NOAA taps video analysis to track whales

NOAA builds automatic whale detector

Researchers tracking whale migrations have to keep their eyes peeled because the watchers, human or automated, only get a few minutes to spot a blow from a whale as it surfaces to breathe.

But now the National Oceanic and Atmospheric Administration is using a combination of thermal-imaging cameras and video analysis software to better estimate the number of gray whales as they swim along the California coast a bit south of Monterey Bay.

Thermal-imaging cameras are not a revolutionary technology as they are used by local law enforcement to track criminals from helicopters. The NOAA cameras, which come in sets of three, work with software that differentiates warmer air that comes from discharge of the blowholes from surrounding air. 

The new software is not only capable of distinguishing the discharged air from birds and boats, but it can predict when and where the same whale will resurface again.  It can track and predict locations of gray whales through an algorithm that was developed over years of tracking the behavior of gray whales. 

The  prediction algorithm, which is based on years of research into gray whale diving behavior, allows the computer to track individual whales. “If you don’t have a way of tracking who’s who, you can double-count some whales or miss them altogether,” said Dave Weller, the NOAA Fisheries scientist who leads the survey team.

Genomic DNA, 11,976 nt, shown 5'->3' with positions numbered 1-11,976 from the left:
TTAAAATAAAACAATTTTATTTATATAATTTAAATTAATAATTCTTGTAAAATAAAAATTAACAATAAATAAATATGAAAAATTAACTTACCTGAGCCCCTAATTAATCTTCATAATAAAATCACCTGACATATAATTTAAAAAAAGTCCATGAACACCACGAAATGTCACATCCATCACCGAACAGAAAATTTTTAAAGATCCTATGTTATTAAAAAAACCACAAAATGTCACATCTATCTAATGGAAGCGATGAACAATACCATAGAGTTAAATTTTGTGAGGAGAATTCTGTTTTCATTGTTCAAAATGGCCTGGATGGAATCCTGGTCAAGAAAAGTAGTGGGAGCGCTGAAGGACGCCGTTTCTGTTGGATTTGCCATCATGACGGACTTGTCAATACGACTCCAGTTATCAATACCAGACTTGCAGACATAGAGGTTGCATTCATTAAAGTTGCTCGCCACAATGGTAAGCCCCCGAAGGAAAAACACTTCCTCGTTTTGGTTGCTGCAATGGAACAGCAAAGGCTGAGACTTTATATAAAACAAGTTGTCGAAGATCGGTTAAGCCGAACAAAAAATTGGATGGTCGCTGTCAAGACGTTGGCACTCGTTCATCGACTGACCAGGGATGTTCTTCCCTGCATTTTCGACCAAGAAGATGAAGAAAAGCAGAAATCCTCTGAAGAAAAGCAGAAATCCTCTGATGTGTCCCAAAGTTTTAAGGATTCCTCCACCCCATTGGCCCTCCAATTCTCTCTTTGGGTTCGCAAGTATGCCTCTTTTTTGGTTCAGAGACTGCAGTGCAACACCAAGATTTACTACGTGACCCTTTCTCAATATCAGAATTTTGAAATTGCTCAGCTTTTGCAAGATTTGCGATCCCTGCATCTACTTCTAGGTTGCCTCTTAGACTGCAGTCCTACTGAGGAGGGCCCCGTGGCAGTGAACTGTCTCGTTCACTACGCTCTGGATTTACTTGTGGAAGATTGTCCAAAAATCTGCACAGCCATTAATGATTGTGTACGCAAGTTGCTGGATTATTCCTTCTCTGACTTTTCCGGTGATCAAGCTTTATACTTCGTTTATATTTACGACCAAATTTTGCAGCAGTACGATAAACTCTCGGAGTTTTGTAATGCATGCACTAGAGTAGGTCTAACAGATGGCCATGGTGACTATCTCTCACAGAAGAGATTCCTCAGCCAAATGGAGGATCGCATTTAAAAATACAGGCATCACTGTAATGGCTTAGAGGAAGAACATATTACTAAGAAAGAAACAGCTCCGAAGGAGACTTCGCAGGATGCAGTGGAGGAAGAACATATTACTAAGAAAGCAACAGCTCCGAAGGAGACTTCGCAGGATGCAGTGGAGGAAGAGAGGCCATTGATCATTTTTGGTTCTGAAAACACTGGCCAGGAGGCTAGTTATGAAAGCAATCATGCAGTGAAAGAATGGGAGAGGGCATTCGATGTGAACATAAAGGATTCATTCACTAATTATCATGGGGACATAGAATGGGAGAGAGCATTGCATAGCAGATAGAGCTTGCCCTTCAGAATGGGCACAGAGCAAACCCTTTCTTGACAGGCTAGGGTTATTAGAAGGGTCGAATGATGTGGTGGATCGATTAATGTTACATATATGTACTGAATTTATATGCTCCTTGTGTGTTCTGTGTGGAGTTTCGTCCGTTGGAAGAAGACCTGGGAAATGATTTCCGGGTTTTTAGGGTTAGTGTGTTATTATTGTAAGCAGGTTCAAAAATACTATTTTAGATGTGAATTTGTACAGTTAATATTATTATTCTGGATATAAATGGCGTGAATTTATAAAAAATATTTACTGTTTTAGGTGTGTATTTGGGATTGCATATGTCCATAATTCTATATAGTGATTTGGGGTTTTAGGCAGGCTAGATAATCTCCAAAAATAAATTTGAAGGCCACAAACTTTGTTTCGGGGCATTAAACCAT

The prediction software is a huge improvement over the previous methodology in which one scientist would spot using high powered binoculars and another would record.  That limited counting to daytime hours, but now the thermal-imaging cameras can capture whale spouts day and night. 

The new system is still being compared with in-person sightings to ensure its accuracy.  Still, scientists are very excited about this new development.  “The biggest advantage of the new system is that it vastly increases our sample size,” Weller said.  “That means we can more accurately estimate the size of the population.”  

About the Author

Mark Pomerleau is a former editorial fellow with GCN and Defense Systems.


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